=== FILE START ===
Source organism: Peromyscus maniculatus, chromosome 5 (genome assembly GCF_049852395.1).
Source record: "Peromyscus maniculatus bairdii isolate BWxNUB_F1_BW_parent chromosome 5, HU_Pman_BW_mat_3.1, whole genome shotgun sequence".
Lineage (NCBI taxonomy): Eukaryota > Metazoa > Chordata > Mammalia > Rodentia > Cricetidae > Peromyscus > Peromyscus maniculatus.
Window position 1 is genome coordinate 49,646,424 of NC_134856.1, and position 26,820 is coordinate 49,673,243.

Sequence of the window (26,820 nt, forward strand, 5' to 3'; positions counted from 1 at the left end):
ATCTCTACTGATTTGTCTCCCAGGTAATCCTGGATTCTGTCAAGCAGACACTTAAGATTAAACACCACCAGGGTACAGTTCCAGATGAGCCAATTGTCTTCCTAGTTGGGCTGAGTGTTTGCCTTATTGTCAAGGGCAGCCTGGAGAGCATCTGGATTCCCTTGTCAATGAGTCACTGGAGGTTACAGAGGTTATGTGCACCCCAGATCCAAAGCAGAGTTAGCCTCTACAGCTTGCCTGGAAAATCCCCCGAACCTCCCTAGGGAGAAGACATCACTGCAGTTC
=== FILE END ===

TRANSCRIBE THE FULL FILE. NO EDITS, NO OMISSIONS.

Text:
Source organism: Peromyscus maniculatus, chromosome 5 (genome assembly GCF_049852395.1).
Source record: "Peromyscus maniculatus bairdii isolate BWxNUB_F1_BW_parent chromosome 5, HU_Pman_BW_mat_3.1, whole genome shotgun sequence".
Lineage (NCBI taxonomy): Eukaryota > Metazoa > Chordata > Mammalia > Rodentia > Cricetidae > Peromyscus > Peromyscus maniculatus.
Window position 1 is genome coordinate 49,646,424 of NC_134856.1, and position 26,820 is coordinate 49,673,243.

Sequence of the window (26,820 nt, forward strand, 5' to 3'; positions counted from 1 at the left end):
ATCTCTACTGATTTGTCTCCCAGGTAATCCTGGATTCTGTCAAGCAGACACTTAAGATTAAACACCACCAGGGTACAGTTCCAGATGAGCCAATTGTCTTCCTAGTTGGGCTGAGTGTTTGCCTTATTGTCAAGGGCAGCCTGGAGAGCATCTGGATTCCCTTGTCAATGAGTCACTGGAGGTTACAGAGGTTATGTGCACCCCAGATCCAAAGCAGAGTTAGCCTCTACAGCTTGCCTGGAAAATCCCCCGAACCTCCCTAGGGAGAAGACATCACTGCAGTTC